Refugees, Former Militants Escape Aleppo's Quarters Controlled by Terrorists

Despite the amnesty declared by Syrian President Bashar Assad for the surrendering terrorists, there is no significant flows of former militants or refugees leaving the areas of the war-torn city of Aleppo as they are threatened by extremist groups.

ALEPPO (Syria) (Sputnik) — A RIA Novosti correspondent succeeded to meet the civilians, as well as former terrorists, who succeeded to escape the terrorists-controlled zones and to reach the territory controlled by government forces.
Nighttime adventure It was the dead of the night, when I was waken up by a call from an officer from the Sheikh Maqsood checkpoint. "I am sorry for the early call, but a group of 30 people, including women and children, has come to our checkpoint literally 30 minutes ago. Our commander has allowed you to come and to speak with them, before they are taken to the [refugee] camp," my interlocutor said. It was a rare chance to meet such a big group, because the jihadists prevent the civilians from fleeing the city. Recently, the terrorists had carried out an exemplary execution of 26 people in eastern Aleppo. But even under such conditions people in eastern Aleppo were so hopeless that they decided to leave the city.
"We have understood that our journey could end before we arrive. They have threatened us all the time, saying that they would take our children away or execute us, but it was impossible to live there. That's why we gathered and headed for the checkpoint in small groups with our children in darkness. It was frightening," a young girl said.
Syrian servicemen had been making lists of the arrived people, while Syrian doctors provided them with first aid. The group was expected to be taken to the refugee camp, where they would be able to eat and rest. "They [terrorists] have taken all food. We have not had food, because we do not have anyone, who fights in their ranks. We have been told for two months that the army is responsible for our starvation. We came to the army, we knew that we had been deceived," a woman said staying near a bus before departure to the camp. Former militants The refugees were not the only people, who fled Aleppo that night. An officer told me that the government forces were ready to allow me to meet two former jihadists who decided to surrender.
After about 10 minutes we arrived in the detention unit of the Syrian military intelligence service and were brought to a room, where the two surrendered militants had already been taken for questioning.
From the very beginning, both Syrians started persuading us that they had not killed anyone. One of them said that he used to be a guard at a checkpoint, while the second one was ordered to refill gas cylinders. "As soon as our region has been announced a territory under control of the Free [Syrian] Army,' [FSA] we have been thrown into dilemma either we are with them, or we are enemies. But I have not killed anyone, I have refilled gas cylinders and fed my family," the first detainee said.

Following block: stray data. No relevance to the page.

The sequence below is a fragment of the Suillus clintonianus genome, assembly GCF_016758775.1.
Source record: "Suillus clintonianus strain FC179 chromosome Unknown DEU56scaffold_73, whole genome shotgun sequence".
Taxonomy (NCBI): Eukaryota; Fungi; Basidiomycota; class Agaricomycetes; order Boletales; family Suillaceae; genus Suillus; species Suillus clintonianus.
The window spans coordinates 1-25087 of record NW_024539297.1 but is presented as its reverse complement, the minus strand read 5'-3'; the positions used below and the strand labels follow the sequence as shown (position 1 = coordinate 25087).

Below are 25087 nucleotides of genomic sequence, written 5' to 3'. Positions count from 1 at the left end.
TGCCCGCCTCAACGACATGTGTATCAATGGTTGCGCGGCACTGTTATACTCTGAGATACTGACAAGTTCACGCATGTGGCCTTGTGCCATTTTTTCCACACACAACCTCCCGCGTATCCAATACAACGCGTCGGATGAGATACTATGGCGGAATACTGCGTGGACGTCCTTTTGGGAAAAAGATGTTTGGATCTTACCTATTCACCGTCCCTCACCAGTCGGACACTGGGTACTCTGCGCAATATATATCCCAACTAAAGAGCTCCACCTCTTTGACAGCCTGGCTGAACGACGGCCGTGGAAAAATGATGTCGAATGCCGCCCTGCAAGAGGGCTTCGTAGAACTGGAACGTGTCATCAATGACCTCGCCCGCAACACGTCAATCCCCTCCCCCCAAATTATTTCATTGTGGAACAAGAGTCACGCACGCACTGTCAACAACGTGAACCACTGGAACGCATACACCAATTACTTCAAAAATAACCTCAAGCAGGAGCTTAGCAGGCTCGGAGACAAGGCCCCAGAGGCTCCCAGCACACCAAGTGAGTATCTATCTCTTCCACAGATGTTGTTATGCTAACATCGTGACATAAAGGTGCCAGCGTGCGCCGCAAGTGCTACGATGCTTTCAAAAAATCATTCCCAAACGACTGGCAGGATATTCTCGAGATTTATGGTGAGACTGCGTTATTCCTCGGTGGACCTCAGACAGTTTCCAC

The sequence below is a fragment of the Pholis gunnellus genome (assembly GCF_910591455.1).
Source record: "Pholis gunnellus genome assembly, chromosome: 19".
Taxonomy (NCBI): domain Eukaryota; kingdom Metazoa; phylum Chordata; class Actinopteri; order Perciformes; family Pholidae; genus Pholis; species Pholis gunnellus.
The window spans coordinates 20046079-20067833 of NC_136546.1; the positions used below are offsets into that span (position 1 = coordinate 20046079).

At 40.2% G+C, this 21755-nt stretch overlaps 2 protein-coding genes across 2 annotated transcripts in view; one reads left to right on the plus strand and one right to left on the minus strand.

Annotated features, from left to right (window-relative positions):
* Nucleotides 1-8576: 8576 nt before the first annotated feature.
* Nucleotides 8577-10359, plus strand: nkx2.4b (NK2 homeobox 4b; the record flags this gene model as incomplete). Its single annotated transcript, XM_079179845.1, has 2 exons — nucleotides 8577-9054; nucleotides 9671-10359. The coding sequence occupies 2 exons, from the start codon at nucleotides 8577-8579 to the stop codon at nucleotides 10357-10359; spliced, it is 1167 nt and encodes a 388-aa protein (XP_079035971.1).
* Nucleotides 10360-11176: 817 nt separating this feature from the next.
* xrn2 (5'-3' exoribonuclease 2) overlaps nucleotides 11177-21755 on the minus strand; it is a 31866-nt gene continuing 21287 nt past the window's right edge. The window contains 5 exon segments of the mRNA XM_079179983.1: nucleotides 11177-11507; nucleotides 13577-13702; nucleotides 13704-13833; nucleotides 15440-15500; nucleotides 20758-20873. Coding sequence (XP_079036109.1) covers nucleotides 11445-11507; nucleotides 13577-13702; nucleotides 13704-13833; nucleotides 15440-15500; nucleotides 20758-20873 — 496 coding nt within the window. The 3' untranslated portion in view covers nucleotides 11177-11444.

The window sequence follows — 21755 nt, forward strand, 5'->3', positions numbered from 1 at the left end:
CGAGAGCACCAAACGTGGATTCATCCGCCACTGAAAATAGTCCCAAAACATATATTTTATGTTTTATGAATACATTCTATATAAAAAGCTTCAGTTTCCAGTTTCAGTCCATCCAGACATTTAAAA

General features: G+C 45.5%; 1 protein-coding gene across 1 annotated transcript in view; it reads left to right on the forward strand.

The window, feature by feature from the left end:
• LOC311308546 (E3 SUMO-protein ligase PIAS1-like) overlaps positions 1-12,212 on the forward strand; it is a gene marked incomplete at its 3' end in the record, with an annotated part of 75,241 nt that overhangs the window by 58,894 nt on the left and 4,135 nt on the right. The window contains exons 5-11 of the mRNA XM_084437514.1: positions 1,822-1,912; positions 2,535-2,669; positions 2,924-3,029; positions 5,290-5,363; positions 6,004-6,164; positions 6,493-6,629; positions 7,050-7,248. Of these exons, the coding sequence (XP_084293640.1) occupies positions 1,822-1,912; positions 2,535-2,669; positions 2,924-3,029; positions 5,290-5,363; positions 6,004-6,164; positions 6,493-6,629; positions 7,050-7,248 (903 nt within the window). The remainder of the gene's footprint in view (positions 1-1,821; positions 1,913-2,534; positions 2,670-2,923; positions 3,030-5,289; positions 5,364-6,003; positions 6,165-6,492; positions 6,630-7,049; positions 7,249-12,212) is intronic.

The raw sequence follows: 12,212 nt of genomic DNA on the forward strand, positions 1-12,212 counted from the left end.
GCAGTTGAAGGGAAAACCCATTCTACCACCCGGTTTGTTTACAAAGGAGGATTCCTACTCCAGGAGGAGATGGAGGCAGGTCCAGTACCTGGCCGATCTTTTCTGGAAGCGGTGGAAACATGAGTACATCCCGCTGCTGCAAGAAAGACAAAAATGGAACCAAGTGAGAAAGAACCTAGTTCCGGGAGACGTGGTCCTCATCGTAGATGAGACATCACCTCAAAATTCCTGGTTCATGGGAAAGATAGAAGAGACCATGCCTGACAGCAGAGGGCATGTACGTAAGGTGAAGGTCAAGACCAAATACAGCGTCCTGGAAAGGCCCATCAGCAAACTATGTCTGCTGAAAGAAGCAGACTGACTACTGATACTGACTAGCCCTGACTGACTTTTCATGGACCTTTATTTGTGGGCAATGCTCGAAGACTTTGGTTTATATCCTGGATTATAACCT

"The situation in the eastern quarters has significantly worsened in the last two months. The leaders of Nusra Front [now known as Jabhat Fatah Al-Sham], Noureddin Zinki and other groups have replaced the FSA in eastern Aleppo long ago. Now we have warlords from Egypt and Saudi Arabia. They carry out agitation in mosques, calling on men to take up arms alluding that otherwise arms could be used against them," the second surrendered said.
It was obvious that the two men did not disclose many details due to fears that this information could be used against them. According to the general, who was also in the room during the conversation, if they had committed crimes it would not be hard to prove it, because the residents of Aleppo know each other.
The second former extremist said that there were many people in Aleppo's eastern districts, who wanted to lay down their arms, but they had been convinced that Damascus forces would kill everyone in prisons. They decided to prove the falsehood of these allegations.
"I would not lie, I am still afraid and when the revolution just started I supported it, but I had not supported radicals and foreigners. I, as well as many others, wanted something to change for the better," he added.
The both men said that they opposed the policy of the Syrian ruling party, but they could not even imagine that they would be forced to live under sharia law and the rule of foreign militants. After an hour-long questioning, both militants said that they were ready to establish links with their former companions in arms and to convince them that they would not be killed in prisons and the amnesty announced by Assad was not a lie. The general expressed hope that a lot of people would be able to assure themselves that the life outside the areas controlled by terrorists was normal as well as to persuade their friends, who had taken up arms because of different reasons — either because of fear or because of generous promises made by extremists.

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